Potential treatment for sleep disorders suffered by patients with Fibromyalgia, Post-Traumatic Stress Disorder and Traumatic Brain Injury

Seth Lederman, M.D., President and CEO of New York City-based Tonix Pharmaceuticals Holding Corp. (OTCBB:TNXP) says that a good night’s sleep is a potentially powerful, but currently elusive, treatment for the chronic pain and sleep disorders suffered by patients with fibromyalgia (FM), post-traumatic stress disorder (PTSD), traumatic brain injury (TBI) and chronic traumatic encephalopathy (CTE).

He also said that a promising new drug under development by TONIX for treating FM, whose symptoms include pain and sleeping problems, might be able to provide the restful sleep that would help people with these conditions.

Dr. Lederman points out that chronic pain and sleep disorders are common problems in FM, PTSD, TBI and CTE. Many patients have learned that their symptoms can be eased after a restful night’s sleep. However, part of the decompensation that’s common in all these conditions happens when the pain syndrome makes it impossible to get restful sleep.

It is suspected that TBI or CTE may have been factors in the suicide deaths of several National Football League players, including Junior Seau. Numerous suicides among soldiers returning from combat in Afghanistan and Iraq have been linked to PTSD or TBI. Many patients who suffer from either TBI or CTE wind up abusing sleep and pain medicines.

“Many people with FM, PTSD and TBI desperately try to dampen their pain and to get sleep by taking opiate painkillers and prescription sleep drugs”, says Dr. Lederman, “but those drugs don’t really help,” says Dr. Lederman. “The reason is that the patients’ pain comes from their brains, not their bodies,” he explained.

“Scientists believe that the brain uses the same areas to experience pain as it uses to re-experience painful memories. That potentially explains why the traumatic memories of PTSD patients feel like real pain. And in FM, those same pain centers may also be activated. That would explain why FM patients also experience chronic pain—and why normal painkillers don’t work for them either,” Dr. Lederman noted.

“What can help is the right kind of sleep,” says Dr. Lederman. “A restful sleep allows the brain to cleanse itself, reducing the activation of the pain regions and bringing relief.”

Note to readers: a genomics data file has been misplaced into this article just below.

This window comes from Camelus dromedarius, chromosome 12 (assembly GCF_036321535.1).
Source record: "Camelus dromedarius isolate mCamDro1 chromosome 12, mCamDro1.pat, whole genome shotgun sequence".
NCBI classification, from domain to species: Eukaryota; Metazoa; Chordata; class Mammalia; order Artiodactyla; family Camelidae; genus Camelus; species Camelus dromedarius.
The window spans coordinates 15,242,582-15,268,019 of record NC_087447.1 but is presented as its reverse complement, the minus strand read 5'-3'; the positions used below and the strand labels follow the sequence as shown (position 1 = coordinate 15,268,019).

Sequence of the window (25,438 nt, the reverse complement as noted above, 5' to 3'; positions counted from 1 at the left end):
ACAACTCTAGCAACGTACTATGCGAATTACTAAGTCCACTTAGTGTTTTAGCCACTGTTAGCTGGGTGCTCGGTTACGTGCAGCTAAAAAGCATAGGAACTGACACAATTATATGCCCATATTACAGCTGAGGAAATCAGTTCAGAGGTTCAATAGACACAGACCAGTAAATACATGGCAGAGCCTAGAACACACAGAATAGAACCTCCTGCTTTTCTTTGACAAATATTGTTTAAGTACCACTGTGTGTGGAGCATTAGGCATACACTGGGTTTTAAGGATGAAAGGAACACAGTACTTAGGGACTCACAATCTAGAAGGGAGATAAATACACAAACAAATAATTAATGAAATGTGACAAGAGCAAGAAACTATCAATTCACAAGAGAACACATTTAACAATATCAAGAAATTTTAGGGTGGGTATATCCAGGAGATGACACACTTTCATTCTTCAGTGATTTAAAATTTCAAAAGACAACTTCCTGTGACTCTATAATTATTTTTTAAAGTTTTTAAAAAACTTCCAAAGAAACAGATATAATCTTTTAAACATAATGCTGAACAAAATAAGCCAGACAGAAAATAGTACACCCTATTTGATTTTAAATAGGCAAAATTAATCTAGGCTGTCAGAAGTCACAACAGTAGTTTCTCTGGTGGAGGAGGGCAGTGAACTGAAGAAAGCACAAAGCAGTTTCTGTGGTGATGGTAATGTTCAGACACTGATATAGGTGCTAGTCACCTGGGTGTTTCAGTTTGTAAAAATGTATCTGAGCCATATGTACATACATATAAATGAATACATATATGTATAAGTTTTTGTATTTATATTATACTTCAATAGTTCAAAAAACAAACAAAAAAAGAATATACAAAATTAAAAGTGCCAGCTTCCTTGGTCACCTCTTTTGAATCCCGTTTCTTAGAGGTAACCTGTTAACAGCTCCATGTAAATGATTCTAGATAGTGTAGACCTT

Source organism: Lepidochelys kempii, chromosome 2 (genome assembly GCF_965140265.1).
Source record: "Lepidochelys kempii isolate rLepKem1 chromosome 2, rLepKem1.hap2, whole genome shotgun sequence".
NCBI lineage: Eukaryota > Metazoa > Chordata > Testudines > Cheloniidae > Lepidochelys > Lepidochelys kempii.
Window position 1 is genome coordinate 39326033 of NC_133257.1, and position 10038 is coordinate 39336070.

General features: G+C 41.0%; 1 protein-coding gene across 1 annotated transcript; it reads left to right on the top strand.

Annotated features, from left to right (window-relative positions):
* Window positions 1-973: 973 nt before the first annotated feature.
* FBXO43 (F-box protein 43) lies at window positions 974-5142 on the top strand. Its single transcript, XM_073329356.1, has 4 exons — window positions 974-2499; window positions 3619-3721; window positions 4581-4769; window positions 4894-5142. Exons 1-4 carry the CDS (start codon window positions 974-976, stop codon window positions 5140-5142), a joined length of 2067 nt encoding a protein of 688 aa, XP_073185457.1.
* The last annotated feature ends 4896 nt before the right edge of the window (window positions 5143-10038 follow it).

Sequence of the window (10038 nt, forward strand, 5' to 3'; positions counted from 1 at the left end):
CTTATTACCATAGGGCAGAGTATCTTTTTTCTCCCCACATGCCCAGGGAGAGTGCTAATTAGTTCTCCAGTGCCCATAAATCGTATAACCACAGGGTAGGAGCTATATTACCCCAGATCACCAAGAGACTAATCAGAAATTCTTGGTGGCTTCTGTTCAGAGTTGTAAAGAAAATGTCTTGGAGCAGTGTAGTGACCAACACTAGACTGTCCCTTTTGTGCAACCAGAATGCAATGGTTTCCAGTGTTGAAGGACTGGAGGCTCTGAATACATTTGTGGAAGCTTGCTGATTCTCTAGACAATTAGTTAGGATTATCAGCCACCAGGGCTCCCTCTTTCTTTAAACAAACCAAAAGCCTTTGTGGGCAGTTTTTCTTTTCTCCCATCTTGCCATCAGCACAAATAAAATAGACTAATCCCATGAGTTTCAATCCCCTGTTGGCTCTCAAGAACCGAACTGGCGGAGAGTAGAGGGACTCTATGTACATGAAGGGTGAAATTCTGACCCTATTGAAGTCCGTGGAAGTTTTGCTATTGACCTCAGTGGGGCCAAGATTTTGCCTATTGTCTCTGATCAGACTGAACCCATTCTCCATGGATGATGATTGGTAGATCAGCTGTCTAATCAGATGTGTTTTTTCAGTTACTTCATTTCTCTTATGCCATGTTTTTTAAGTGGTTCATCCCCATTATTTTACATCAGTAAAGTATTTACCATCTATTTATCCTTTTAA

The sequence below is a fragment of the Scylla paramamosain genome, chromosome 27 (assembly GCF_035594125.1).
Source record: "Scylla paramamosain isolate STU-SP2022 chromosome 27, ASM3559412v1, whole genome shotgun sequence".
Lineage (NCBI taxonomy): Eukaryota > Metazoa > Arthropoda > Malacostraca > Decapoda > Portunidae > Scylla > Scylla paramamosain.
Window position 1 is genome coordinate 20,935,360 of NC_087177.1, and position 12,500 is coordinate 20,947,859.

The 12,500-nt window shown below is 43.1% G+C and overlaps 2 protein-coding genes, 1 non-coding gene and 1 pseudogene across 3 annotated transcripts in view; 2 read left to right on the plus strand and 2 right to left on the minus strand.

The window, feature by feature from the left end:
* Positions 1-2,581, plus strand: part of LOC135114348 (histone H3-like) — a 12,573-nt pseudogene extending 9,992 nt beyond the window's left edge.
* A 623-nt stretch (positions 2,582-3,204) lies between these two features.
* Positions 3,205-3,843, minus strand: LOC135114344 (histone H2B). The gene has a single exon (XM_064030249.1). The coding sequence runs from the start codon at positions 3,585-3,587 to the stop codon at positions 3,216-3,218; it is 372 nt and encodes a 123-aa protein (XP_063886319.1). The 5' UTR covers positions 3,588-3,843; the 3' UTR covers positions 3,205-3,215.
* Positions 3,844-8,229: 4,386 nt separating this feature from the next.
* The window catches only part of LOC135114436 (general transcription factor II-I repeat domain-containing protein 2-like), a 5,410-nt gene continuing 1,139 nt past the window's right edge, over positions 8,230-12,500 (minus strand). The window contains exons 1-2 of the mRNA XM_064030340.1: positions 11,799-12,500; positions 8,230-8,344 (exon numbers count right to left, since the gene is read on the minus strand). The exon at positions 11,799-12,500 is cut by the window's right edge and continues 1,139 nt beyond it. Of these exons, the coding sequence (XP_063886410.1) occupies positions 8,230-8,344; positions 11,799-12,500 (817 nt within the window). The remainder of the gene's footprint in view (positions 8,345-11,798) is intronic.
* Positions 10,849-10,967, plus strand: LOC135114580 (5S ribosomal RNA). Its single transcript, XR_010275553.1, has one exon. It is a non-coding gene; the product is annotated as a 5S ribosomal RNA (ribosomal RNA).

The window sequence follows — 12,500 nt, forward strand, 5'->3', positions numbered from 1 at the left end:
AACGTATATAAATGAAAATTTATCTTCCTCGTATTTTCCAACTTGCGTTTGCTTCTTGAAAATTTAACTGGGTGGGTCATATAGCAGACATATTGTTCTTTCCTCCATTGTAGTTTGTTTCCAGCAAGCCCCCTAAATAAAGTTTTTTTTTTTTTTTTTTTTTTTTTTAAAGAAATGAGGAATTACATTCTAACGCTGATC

Research conducted by TONIX with an active drug ingredient called cyclobenzaprine offers hope for doing just that, says Dr. Lederman. A study published in the December 2011 edition of Journal of Rheumatology reported that a small dose of the drug taken at bedtime decreased the number of nights when sleep was disturbed by an unstable brain wave patterns called Cyclic Alternating Pattern A2 and A3 that prevent restful sleep in FM patients. “The result was better sleep and less next-day pain,” Dr. Lederman said, adding that, “this shows that targeted medications can cleanse the sleeping brain of disturbed sleep waves.”

“Regardless of the cause, FM patients know that a good night's sleep makes them feel better. That's what TONIX is working to give them with very-low-dose bedtime cyclobenzaprine. TONIX hopes and has reason to believe that the treatment might also prove to be effective in people with PTSD and TBI as well,” Dr. Lederman said.

Comments

  1. Kristine Anderson Kristine Anderson United States says:

    Glad to hear good news about research and meds for FM, but why do you say that traditional pain meds don't work? I would be bed-ridden without them!

    • Willow Willow United States says:

      Well, Kristine, they usually don't work. What most opiate pain killers do with someone who has FM is make them not care that they are in excruciating pain. They don't actually kill the pain. I use 2400 mg of ibuprofen over 3 doses a day. It helps... some, but doesn't kill the pain like a good nights sleep. Once my doc put me on Xanax during the day to keep me untensed from stress, and Temazepam to get a good nights sleep, my pain quickly went away. Well, at least the FM pain did. Sleep hasn't done anything to help the arthritis much and since I have it in both knees and hips, both shoulders, my neck and my entire lumbar area ... there's still enough pain to contend with.

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